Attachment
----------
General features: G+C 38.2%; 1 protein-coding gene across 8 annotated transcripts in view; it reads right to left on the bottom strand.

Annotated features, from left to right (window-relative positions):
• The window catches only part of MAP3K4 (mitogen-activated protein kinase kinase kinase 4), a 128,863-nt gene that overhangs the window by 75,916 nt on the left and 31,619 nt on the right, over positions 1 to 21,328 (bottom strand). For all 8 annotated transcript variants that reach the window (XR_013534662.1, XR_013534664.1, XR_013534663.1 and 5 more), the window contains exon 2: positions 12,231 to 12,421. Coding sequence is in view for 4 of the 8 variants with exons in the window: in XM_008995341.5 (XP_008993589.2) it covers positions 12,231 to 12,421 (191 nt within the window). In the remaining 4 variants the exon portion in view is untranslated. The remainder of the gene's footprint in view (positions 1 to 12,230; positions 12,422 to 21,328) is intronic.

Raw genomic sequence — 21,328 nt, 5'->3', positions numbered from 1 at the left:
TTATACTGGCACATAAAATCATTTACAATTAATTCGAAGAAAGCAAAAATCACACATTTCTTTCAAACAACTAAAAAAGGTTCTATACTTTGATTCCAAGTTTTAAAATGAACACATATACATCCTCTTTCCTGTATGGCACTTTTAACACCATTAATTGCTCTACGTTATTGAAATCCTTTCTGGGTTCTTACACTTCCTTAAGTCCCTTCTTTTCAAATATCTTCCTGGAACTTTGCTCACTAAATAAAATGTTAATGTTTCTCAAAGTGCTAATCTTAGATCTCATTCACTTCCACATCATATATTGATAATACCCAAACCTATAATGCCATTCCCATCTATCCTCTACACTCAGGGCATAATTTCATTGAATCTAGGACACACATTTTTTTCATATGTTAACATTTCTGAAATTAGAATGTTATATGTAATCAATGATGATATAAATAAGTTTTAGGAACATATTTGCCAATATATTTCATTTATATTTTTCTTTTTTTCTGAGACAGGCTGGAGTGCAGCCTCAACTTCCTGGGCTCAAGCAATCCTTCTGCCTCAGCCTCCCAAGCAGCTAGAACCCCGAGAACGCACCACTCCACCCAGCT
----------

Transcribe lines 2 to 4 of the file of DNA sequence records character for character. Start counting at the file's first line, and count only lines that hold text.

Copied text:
Annotated features, from left to right (window-relative positions):
• The window catches only part of MAP3K4 (mitogen-activated protein kinase kinase kinase 4), a 128,863-nt gene that overhangs the window by 75,916 nt on the left and 31,619 nt on the right, over positions 1 to 21,328 (bottom strand). For all 8 annotated transcript variants that reach the window (XR_013534662.1, XR_013534664.1, XR_013534663.1 and 5 more), the window contains exon 2: positions 12,231 to 12,421. Coding sequence is in view for 4 of the 8 variants with exons in the window: in XM_008995341.5 (XP_008993589.2) it covers positions 12,231 to 12,421 (191 nt within the window). In the remaining 4 variants the exon portion in view is untranslated. The remainder of the gene's footprint in view (positions 1 to 12,230; positions 12,422 to 21,328) is intronic.

Raw genomic sequence — 21,328 nt, 5'->3', positions numbered from 1 at the left: